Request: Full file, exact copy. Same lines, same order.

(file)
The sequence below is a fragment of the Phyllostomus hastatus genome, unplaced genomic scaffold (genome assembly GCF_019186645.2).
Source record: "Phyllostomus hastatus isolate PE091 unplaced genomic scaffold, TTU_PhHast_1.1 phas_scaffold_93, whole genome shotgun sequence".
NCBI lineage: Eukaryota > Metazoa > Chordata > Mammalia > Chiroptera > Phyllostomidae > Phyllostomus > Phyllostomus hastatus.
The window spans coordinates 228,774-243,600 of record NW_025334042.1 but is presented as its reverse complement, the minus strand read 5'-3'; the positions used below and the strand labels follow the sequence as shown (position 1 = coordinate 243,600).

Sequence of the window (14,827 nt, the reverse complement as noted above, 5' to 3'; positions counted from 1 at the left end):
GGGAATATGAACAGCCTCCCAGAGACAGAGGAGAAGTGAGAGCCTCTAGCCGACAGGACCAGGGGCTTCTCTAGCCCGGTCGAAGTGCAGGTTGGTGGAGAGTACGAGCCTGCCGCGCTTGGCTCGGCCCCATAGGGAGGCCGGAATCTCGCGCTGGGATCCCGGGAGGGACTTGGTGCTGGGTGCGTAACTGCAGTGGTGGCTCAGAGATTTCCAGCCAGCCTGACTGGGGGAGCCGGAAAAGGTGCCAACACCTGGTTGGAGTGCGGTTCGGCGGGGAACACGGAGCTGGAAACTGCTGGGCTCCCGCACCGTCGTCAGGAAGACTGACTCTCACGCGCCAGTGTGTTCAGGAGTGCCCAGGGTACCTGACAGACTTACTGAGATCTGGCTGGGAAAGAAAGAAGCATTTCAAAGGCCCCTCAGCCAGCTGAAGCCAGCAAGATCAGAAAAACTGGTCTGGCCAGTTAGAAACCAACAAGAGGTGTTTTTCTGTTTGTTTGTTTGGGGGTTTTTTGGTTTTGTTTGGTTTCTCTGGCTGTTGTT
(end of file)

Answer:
The sequence below is a fragment of the Phyllostomus hastatus genome, unplaced genomic scaffold (genome assembly GCF_019186645.2).
Source record: "Phyllostomus hastatus isolate PE091 unplaced genomic scaffold, TTU_PhHast_1.1 phas_scaffold_93, whole genome shotgun sequence".
NCBI lineage: Eukaryota > Metazoa > Chordata > Mammalia > Chiroptera > Phyllostomidae > Phyllostomus > Phyllostomus hastatus.
The window spans coordinates 228,774-243,600 of record NW_025334042.1 but is presented as its reverse complement, the minus strand read 5'-3'; the positions used below and the strand labels follow the sequence as shown (position 1 = coordinate 243,600).

Sequence of the window (14,827 nt, the reverse complement as noted above, 5' to 3'; positions counted from 1 at the left end):
GGGAATATGAACAGCCTCCCAGAGACAGAGGAGAAGTGAGAGCCTCTAGCCGACAGGACCAGGGGCTTCTCTAGCCCGGTCGAAGTGCAGGTTGGTGGAGAGTACGAGCCTGCCGCGCTTGGCTCGGCCCCATAGGGAGGCCGGAATCTCGCGCTGGGATCCCGGGAGGGACTTGGTGCTGGGTGCGTAACTGCAGTGGTGGCTCAGAGATTTCCAGCCAGCCTGACTGGGGGAGCCGGAAAAGGTGCCAACACCTGGTTGGAGTGCGGTTCGGCGGGGAACACGGAGCTGGAAACTGCTGGGCTCCCGCACCGTCGTCAGGAAGACTGACTCTCACGCGCCAGTGTGTTCAGGAGTGCCCAGGGTACCTGACAGACTTACTGAGATCTGGCTGGGAAAGAAAGAAGCATTTCAAAGGCCCCTCAGCCAGCTGAAGCCAGCAAGATCAGAAAAACTGGTCTGGCCAGTTAGAAACCAACAAGAGGTGTTTTTCTGTTTGTTTGTTTGGGGGTTTTTTGGTTTTGTTTGGTTTCTCTGGCTGTTGTT